Tuesday, January 2, 2018

In the Art Room: Spilled Glue Bottle Sculptures!

Well, we're back at it! Winter break is now a fond memory and I'm trying my hardest to wake up my art teacherin' brain. If you follow me here, then you might have seen some of the art supply-themed sculpture projects my kiddos are creating. Here's a peak in case you've missed:
We've been chatting about the artist Lucy Sparrow and her hand stitched convenience store (take a look, amazing!). With her in mind, we are creating our own art supply store with each class creating a sculpture of an art supply! Fourth graders created these glue bottles in ONE CLASS which blew my mind. They rocked it out. Here's how they are made:
So simple!
Second and third grade are creating these crayons. We did these a couple of years ago...but I'm doing the lesson a little differently this year. I'll be sharing the details in a blog post super soon.
 Second grade is also in charge of the collage department. They created these glue sticks and scissors (below) and are now coming up with names for their glue and scissors. 
They'll be attaching those large price tag thingies you can find at the office store. Here are the sketches of their ideas:
My second graders are the funniest kids ever, by the way.
My fourth graders were creating these pencils and my first graders saw them and FLIPPED OUT. "When are we making THOOOOOOSE?!" So...I had the firsties make some too. And guess what? They look just as good as the fourth graders! They are so proud of them. Here's the lesson.
But now....back to the glue bottles.
 Here are the supplies we used:

* Packing pockets. I'm not real sure what they are called...but if you send out a school-wide email, you'll get some. I now have a huge stash!

* Rigid Wrap. Full disclosure: I work with Activa Products to create lessons. That being said, I LOVE their Rigid Wrap mostly because I am not a fan of papier mache. This stuff works so much better, dries super fast and doesn't require as many layers to create a hard surface. It's my jam.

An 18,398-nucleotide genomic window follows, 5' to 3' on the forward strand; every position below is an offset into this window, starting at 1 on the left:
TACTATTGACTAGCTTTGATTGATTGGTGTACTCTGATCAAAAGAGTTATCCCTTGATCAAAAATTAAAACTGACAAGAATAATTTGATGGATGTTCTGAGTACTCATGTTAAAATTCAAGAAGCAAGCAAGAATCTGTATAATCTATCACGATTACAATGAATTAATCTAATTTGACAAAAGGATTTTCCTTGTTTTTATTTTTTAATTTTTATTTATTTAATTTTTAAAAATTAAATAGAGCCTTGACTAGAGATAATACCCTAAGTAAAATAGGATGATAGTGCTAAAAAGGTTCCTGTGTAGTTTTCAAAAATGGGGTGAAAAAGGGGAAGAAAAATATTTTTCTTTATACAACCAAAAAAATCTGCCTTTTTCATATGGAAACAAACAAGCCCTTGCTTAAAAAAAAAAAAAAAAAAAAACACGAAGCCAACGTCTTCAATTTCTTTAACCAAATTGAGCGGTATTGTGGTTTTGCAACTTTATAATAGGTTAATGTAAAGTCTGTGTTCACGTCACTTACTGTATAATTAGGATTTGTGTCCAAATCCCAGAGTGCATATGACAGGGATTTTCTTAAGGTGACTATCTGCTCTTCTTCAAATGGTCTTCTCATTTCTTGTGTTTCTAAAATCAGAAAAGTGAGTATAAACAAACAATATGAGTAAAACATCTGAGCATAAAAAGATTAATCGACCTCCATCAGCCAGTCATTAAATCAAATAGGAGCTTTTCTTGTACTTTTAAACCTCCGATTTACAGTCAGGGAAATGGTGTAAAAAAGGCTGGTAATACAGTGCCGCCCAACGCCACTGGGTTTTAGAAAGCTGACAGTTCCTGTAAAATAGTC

* Model Magic. Y'all know I'm not a huge fan of Crayola's Model Magic...but for this project, it worked perfectly! And you'll only need a pinch to get the job done.

* White yarn. For the spilled glue.

* Glue! Yep, you'll need glue to make the spilled glue. I know, sounds crazy. Just hang with me.
 Now, one tip I fail to mention in the video is this: the Model Magic, as it dries, does this drooping thing. Meaning that orange tip might start to slowly change it's shape. Knowing that, I had my kids grab a paper towel, squish it flat and place it underneath the tip of the glue bottle as it dried. 
 The kids loved getting super messy. They even finished in enough time that they could have used clay to add coils of words but...maybe next time.
 I do want them to add a label. My second graders have had so much fun dreaming up the names of their art supplies I have a feeling that fourth grade will too.
 I'll be sure to keep y'all posted on the progress of our art supply sculptures. 
Until then, close those glue bottles and stop spilling glue all over the place, ya filthy animals! 

 photo signature_zpsd10b3273.png


  1. So good! so good! so good! Thanks for all the inspiration, Cassie! Im for sure going to try this with my students!

  2. Cassie, I've read your blog off and on (found you at Ilona) and with the crazy world we now live in, your loving, creative vision is so important. Keep on keepin on, lovely lady!

  3. This is really a helpful article, you can be an expert SEO writer either but if you want to hire another writer to rank your blog or site then you absolutely should go for it;

  4. Anonymous11/05/2018

    Kids love artworks and this is a good idea for family bonding And the sculpture supply of this artwork is simple and I'm sure my kids will enjoy doing this. Thank you for sharing this.

  5. Cassie...
    You're amazing? Do you ever get tired of hearing that? Any chance you would share how you made the scissors?


Thank you so much for your comments. I appreciate each and every one :)

Note: Only a member of this blog may post a comment.